The corruption of liberal education. Nietzsche, whose thought is the key to understanding the Zeitgeist of the late 20th and early 21st Centuries, believed that reason was subject to the raw power of the will. There is no such thing as a neutral, objective point of view for a follower of Nietzsche – a notion which is captured perfectly by the observation of feminist philosopher Sandra Harding that Isaac Newton’s Principia Mathematics was a “rape manual”.
Behind every apparently reasonable, evidence-based statement is a desire to dominate. This is the central impulse of the post-modernism which has dominated liberal arts faculties for the past 20 or 30 years. It is hard to anyone schooled in PoMo to engage in rational arguments because their first response to a different opinion will be “he’s just playing power games”. In other words, he is a hater.
Moral relativism. As a philosophy, relativism is self-refuting. The proposition, “there is no truth”, can only be proved by assuming, without proof, that “there is no truth, except for ‘there is no truth’”. However, relativism has the advantage of being easier. If your antagonist asserts that some things are true (e.g., transgenderism is morally and physically harmful), it’s easier to call him a hater than it is to return to first principles.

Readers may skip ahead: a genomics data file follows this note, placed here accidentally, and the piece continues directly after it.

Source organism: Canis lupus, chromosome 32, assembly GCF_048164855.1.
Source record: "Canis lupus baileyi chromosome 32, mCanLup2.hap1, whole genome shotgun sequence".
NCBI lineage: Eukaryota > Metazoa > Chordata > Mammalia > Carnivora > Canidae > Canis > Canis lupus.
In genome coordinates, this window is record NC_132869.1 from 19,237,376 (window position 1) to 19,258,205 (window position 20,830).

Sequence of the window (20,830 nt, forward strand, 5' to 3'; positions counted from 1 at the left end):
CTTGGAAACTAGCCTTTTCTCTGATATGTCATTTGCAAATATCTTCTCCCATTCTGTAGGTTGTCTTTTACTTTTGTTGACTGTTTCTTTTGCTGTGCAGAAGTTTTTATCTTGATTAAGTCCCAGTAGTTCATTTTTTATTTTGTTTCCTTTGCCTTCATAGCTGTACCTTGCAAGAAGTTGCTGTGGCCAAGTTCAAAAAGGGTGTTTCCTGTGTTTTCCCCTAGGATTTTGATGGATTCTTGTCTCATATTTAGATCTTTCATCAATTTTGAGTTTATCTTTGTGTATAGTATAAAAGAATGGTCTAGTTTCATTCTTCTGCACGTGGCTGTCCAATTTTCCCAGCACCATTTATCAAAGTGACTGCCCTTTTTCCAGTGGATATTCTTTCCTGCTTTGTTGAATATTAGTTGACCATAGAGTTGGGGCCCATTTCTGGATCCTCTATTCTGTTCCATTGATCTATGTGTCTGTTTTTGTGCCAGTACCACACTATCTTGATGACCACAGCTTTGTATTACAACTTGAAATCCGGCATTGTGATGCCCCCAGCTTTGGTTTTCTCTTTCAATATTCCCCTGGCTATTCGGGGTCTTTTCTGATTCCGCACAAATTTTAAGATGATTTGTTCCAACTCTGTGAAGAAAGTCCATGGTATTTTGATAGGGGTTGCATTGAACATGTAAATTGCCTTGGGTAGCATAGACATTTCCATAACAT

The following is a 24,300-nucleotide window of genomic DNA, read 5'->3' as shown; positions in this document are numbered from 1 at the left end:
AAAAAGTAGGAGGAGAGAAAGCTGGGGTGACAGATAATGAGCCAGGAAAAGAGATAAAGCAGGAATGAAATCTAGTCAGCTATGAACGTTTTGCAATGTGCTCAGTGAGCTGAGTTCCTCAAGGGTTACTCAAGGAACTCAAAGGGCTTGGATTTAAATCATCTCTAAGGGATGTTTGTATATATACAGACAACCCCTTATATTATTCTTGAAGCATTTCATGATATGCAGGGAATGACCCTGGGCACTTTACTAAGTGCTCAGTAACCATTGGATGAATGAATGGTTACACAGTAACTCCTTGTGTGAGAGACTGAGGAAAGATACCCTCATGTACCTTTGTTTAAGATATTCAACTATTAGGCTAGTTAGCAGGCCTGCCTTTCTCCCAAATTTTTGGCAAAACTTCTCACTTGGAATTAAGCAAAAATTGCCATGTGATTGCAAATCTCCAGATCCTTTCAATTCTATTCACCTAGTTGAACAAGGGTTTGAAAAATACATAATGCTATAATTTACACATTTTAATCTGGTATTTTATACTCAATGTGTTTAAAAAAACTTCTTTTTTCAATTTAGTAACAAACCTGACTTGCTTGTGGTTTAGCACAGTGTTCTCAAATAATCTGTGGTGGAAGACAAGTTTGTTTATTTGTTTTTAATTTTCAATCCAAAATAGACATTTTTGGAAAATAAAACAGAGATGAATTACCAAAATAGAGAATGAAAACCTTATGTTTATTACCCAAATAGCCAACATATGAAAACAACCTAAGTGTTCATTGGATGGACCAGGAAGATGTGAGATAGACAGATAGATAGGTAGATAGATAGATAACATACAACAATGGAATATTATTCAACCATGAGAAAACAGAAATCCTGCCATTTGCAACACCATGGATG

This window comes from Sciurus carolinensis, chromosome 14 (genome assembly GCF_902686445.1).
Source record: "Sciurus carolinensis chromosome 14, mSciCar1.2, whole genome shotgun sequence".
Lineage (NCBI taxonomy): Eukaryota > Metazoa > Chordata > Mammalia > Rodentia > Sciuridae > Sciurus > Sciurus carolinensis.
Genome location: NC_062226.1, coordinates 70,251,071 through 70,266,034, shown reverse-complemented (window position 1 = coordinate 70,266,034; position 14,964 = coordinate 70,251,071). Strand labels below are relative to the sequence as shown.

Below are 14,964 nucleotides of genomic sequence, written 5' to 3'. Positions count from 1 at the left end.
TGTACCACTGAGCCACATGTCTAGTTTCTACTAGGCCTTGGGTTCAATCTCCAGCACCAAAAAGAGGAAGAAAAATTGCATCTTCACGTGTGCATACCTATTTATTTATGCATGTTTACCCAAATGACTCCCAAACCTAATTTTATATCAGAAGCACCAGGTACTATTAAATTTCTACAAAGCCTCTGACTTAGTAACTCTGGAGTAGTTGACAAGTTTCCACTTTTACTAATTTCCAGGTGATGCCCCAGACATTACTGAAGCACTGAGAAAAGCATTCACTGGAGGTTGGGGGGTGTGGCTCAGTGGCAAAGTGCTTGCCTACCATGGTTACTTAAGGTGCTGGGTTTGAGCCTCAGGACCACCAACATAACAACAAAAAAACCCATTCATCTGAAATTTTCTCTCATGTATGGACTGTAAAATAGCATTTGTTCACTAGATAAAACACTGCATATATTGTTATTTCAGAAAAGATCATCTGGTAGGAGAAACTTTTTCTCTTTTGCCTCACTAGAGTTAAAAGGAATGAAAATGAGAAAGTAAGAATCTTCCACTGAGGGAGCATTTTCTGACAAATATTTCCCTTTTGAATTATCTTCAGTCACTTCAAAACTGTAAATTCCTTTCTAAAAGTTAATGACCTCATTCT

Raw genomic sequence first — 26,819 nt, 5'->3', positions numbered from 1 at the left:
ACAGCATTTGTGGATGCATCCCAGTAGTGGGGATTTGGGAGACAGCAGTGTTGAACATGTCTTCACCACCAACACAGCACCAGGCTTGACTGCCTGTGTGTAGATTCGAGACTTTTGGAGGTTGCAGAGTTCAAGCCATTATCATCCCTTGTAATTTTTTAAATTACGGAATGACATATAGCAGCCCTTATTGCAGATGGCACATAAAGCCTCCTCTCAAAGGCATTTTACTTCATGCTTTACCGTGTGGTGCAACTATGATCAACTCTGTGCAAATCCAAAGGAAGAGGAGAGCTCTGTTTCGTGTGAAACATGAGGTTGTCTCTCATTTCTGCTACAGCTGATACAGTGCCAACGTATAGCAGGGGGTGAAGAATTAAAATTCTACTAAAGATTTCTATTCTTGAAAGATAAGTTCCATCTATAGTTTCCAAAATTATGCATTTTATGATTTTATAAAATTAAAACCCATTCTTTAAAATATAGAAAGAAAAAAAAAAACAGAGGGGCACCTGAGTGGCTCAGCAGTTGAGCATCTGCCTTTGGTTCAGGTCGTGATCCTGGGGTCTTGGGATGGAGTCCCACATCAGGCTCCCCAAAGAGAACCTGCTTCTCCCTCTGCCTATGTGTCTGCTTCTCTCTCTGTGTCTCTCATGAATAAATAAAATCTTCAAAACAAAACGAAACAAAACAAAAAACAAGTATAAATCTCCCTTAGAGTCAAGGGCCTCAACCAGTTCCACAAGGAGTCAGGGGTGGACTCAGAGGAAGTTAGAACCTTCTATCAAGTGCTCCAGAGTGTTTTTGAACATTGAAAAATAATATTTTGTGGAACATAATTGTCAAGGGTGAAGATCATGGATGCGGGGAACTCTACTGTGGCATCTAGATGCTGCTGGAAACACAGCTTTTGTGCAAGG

This is not just the stuff of late-night bull sessions. It has also invaded the law. One notorious example is a 1996 majority opinion written by Justice Anthony Kennedy. In Romer v. Evans the US Supreme Court overruled its own 1986 decision that homosexual acts could be criminalised. It didn’t bother to prove that there was no harm in homosexuality – it was content to declare that a recent amendment to the Colorado state constitution was hateful:
the amendment seems inexplicable by anything but animus toward the class that it affects; it lacks a rational relationship to legitimate state interests.
The late American philosopher Richard Rorty was the leading theorist of moral relativism in democracies. He believed that a society without firm convictions would be more peaceful and civil. In fact, the opposite seems to be happening. When people cannot anchor in a bay of truth, they scud before the winds of passion.
The politics of Me, Me, Me. There is a movement nowadays for people sharing a particular personal identity based on their racial, religious, ethnic, sexual, or cultural backgrounds to huddle together instead of engaging in traditional party politics. The key word is “personal”. Disagreement becomes a personal affront, a hater’s dagger thrust. Issues cannot be resolved by rational discourse because identity is not rational. If political debate poses a mortal threat to one’s inmost being, the natural response is to spurn opponents as haters.
Truth is the best antidote to hatred. Not my truth and your truth, but the conviction that it is possible for both of us to reach agreement on the truth of things with reason, evidence and dialogue. Until we shake off the radical scepticism which is corroding our political discourse, “hater” will continue to be the worst of all insults.
Michael Cook is editor of MercatorNet.